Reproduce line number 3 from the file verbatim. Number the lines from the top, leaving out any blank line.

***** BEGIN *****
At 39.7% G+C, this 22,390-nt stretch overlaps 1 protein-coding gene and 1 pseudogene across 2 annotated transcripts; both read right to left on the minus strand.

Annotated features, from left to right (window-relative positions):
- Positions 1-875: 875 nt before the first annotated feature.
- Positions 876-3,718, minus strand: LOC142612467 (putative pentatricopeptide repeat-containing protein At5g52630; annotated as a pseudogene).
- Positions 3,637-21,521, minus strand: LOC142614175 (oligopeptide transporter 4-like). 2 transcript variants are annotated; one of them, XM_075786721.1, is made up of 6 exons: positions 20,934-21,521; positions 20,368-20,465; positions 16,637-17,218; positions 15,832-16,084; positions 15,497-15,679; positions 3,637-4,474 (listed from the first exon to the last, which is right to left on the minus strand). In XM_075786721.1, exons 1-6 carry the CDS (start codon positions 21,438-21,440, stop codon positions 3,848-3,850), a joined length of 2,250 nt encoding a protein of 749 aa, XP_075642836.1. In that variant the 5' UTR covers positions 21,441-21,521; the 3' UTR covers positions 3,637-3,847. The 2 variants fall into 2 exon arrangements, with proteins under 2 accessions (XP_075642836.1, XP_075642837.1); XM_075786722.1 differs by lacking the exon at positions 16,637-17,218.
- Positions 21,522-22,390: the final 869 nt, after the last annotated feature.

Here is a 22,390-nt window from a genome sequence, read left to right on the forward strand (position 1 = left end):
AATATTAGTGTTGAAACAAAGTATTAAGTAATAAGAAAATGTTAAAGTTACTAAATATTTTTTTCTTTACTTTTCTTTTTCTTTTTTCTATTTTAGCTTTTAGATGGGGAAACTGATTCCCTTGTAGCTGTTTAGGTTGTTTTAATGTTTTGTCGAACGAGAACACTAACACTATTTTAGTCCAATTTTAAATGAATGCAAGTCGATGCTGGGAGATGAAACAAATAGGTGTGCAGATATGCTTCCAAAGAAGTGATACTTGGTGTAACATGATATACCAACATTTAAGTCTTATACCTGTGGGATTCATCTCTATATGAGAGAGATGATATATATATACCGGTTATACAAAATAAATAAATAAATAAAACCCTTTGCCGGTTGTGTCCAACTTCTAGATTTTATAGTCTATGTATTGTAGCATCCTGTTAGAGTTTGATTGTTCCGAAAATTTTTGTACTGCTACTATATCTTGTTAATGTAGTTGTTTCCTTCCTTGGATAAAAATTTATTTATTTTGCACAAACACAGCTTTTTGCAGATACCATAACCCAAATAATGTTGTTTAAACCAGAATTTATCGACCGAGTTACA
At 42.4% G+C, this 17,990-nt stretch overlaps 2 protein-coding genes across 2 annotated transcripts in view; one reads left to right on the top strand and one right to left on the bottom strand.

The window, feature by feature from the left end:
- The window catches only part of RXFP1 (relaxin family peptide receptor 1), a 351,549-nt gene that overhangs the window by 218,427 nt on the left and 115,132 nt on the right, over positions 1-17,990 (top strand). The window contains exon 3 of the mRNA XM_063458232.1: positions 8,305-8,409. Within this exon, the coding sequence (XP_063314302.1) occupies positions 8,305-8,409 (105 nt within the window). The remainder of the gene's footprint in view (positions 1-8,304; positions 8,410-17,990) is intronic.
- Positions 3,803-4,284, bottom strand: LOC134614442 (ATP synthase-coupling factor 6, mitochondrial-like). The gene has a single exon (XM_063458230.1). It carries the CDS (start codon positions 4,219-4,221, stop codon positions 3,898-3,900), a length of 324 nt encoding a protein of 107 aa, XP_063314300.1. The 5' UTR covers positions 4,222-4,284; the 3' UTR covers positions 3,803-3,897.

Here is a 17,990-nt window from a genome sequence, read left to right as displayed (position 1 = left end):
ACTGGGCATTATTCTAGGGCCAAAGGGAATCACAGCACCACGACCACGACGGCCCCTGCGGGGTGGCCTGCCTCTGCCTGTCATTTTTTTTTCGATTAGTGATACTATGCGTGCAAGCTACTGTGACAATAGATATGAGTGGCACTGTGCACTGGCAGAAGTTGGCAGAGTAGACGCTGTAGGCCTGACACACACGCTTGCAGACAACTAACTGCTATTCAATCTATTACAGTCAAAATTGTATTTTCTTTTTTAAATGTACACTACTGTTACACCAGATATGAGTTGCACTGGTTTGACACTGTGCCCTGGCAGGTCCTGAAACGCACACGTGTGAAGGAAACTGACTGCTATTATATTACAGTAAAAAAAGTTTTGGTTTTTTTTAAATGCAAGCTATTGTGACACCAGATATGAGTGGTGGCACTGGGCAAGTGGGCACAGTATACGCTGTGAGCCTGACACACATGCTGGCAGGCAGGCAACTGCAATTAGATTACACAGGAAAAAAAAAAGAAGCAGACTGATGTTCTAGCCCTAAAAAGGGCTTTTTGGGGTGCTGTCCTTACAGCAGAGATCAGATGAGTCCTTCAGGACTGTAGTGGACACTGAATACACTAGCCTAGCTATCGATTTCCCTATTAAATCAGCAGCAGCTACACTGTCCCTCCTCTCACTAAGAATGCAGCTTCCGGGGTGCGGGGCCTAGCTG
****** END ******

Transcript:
- Positions 1-875: 875 nt before the first annotated feature.